· There were a few bright spots in the economy in recent months – even though the manufacturing PMI declined further in May and June, actual manufacturing production growth did rebound in May, while trade activity improved sharply in 2Q18 relative to 1Q18. While it does look like SA GDP growth may improve in Q2 after the deep contraction in Q1, there is a risk of disappointment if the improvement in the high-frequency data-prints (mentioned above) prove to be a one-off occurrence in May. We therefore remain cautious on growth, especially amid global trade uncertainty.
· The overall outlook for growth remains fairly benign. Due to downside risks to growth from increased trade tensions, Nedbank Group Economic Unit has downgraded the 2018 GDP growth forecast to 1%, from 1.5% previously anticipated. Growth estimates for 2019 and 2020 are 1.8% and 2.2% from 1.9% and 2.4% previously forecast.
· After depreciating by more than 14% in the previous three months, the rand posted significant gains in July, appreciating by 5.5% against the US dollar, despite the dollar index remaining fairly range-bound and resilient through the month. The rand appreciated by 4.7% against a trade-weighted basket of currencies in July. The USDZAR is testing its 50-day moving average, and has tentatively broken below this level. A sustained break below this level provides significant momentum for further rand strength; however we remain cautious at this point, given a barrage of global developments which could easily derail a positive rand trend.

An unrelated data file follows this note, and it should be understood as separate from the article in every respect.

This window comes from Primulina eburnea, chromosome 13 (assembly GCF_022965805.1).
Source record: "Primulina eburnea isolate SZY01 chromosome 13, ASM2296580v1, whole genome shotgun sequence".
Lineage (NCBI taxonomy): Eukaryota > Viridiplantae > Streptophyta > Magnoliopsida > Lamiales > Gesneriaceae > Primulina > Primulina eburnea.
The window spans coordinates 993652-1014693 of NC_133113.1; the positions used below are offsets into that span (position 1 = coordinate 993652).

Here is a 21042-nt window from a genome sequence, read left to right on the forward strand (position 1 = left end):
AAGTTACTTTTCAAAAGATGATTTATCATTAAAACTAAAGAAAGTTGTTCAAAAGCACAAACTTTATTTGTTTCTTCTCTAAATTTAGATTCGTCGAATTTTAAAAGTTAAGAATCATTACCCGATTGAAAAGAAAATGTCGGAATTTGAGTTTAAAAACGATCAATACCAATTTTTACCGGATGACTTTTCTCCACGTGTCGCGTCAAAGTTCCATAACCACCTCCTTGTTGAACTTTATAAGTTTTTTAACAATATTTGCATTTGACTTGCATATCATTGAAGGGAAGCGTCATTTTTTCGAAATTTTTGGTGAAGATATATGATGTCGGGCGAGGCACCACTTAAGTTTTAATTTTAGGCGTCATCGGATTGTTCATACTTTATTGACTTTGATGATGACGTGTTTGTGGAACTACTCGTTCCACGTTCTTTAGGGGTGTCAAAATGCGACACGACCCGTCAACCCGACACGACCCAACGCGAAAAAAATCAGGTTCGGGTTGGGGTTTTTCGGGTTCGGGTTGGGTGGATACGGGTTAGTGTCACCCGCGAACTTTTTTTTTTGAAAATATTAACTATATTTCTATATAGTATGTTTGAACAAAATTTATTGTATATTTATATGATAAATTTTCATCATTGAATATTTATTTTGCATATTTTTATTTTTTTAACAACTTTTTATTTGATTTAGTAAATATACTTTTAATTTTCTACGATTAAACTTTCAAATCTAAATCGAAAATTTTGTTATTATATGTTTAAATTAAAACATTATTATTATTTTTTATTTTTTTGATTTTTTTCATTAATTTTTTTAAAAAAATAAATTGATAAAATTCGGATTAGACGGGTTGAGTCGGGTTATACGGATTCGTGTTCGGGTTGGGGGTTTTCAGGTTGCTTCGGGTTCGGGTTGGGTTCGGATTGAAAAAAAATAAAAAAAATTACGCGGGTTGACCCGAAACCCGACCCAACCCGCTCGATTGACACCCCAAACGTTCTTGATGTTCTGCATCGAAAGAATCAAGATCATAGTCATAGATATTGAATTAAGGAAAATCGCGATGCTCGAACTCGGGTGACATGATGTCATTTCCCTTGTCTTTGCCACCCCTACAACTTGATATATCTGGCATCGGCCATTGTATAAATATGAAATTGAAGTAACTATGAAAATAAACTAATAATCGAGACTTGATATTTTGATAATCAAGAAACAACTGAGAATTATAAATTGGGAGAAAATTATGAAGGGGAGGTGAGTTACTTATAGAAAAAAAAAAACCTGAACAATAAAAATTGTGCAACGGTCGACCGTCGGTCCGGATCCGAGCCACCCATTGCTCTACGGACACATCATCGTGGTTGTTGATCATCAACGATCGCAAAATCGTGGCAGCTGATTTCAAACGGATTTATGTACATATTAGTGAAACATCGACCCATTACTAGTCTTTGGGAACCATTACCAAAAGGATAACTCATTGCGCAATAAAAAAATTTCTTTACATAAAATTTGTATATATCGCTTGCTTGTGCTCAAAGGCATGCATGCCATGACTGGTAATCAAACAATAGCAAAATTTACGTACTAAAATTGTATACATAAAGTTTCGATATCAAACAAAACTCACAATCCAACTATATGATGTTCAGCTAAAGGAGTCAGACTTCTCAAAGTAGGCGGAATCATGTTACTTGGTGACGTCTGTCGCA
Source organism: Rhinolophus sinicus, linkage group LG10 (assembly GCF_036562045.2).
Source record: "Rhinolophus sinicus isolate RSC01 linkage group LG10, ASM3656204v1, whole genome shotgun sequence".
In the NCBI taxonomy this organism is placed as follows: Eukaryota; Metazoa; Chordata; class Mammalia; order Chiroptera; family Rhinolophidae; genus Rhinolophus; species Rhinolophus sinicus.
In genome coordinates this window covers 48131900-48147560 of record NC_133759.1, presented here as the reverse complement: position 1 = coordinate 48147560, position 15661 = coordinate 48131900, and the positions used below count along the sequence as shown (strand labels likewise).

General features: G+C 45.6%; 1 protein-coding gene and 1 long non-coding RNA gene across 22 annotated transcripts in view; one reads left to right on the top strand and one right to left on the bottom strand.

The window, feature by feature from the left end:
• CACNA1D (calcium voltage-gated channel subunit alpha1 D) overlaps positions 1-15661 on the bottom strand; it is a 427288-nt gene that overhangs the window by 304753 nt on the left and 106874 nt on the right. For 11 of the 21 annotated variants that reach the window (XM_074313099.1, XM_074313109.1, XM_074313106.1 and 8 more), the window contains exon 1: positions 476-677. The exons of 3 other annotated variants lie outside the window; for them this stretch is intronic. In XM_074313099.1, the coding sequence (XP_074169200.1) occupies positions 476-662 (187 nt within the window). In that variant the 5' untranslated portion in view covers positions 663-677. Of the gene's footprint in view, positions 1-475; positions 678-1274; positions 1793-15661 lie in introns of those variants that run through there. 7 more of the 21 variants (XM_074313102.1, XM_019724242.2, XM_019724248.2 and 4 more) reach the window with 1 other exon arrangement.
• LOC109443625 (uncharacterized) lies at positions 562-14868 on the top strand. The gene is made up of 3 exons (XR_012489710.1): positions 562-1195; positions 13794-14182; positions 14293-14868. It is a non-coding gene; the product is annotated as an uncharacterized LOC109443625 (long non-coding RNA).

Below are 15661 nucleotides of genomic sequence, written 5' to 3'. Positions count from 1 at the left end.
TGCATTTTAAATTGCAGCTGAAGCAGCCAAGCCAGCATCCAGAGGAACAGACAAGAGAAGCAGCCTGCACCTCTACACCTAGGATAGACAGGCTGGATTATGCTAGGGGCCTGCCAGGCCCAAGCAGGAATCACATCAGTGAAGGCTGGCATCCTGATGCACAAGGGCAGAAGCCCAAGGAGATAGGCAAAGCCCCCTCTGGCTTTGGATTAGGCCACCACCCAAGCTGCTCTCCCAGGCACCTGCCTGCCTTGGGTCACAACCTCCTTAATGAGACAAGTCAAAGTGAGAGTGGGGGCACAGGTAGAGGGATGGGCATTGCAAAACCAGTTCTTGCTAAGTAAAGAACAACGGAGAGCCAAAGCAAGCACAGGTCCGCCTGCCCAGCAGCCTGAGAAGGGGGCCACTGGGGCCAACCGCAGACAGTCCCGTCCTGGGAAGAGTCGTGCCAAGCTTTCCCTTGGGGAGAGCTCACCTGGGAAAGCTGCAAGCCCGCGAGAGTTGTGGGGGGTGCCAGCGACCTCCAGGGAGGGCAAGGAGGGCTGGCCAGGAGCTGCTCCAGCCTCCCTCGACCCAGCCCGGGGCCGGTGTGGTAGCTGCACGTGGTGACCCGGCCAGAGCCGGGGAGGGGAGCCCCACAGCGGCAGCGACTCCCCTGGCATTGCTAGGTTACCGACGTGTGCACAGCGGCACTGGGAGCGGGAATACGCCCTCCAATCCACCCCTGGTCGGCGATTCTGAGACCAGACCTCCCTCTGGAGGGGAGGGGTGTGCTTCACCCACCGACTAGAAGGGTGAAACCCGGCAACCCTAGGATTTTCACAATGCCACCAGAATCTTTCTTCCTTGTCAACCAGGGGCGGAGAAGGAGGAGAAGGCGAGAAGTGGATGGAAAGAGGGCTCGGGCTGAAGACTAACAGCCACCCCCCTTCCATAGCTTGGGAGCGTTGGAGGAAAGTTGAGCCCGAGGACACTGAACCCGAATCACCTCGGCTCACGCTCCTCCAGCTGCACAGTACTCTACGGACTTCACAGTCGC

· The recent announcement by the ANC to pursue a change of the Constitution to make land expropriation without compensation more explicit is likely to weigh on the currency and cap significant rand strength. Land reform will remain a dominant feature in our local economy over the next two months. Ratings agencies will be watching amendments closely.
· We remain relatively dovish on inflation over the medium term. We have incorporated a possible Eskom RCA claw back taking effect in July 2019 into our inflation estimates, and we now forecast average headline CPI at 4.6%, 5.1% and 5.2% for 2018-2020, with the bulk of the impact of higher electricity tariffs occurring in 2020 and 2021.
· We expected a hawkish statement and the MPC delivered exactly that. The SARB kept interest rates unchanged at 6.5%, but raised its inflation forecasts sharply, and lowered its growth estimate, with less of a concern over growth. Even if the SARB were to maintain its hawkish rhetoric in September, we don’t think that there will be a chance to raise interest rates as yet – we believe rates may be kept on hold over the next 12 months as inflation is likely to continue surprising to the downside relative to the SARB’s very hawkish inflation estimates.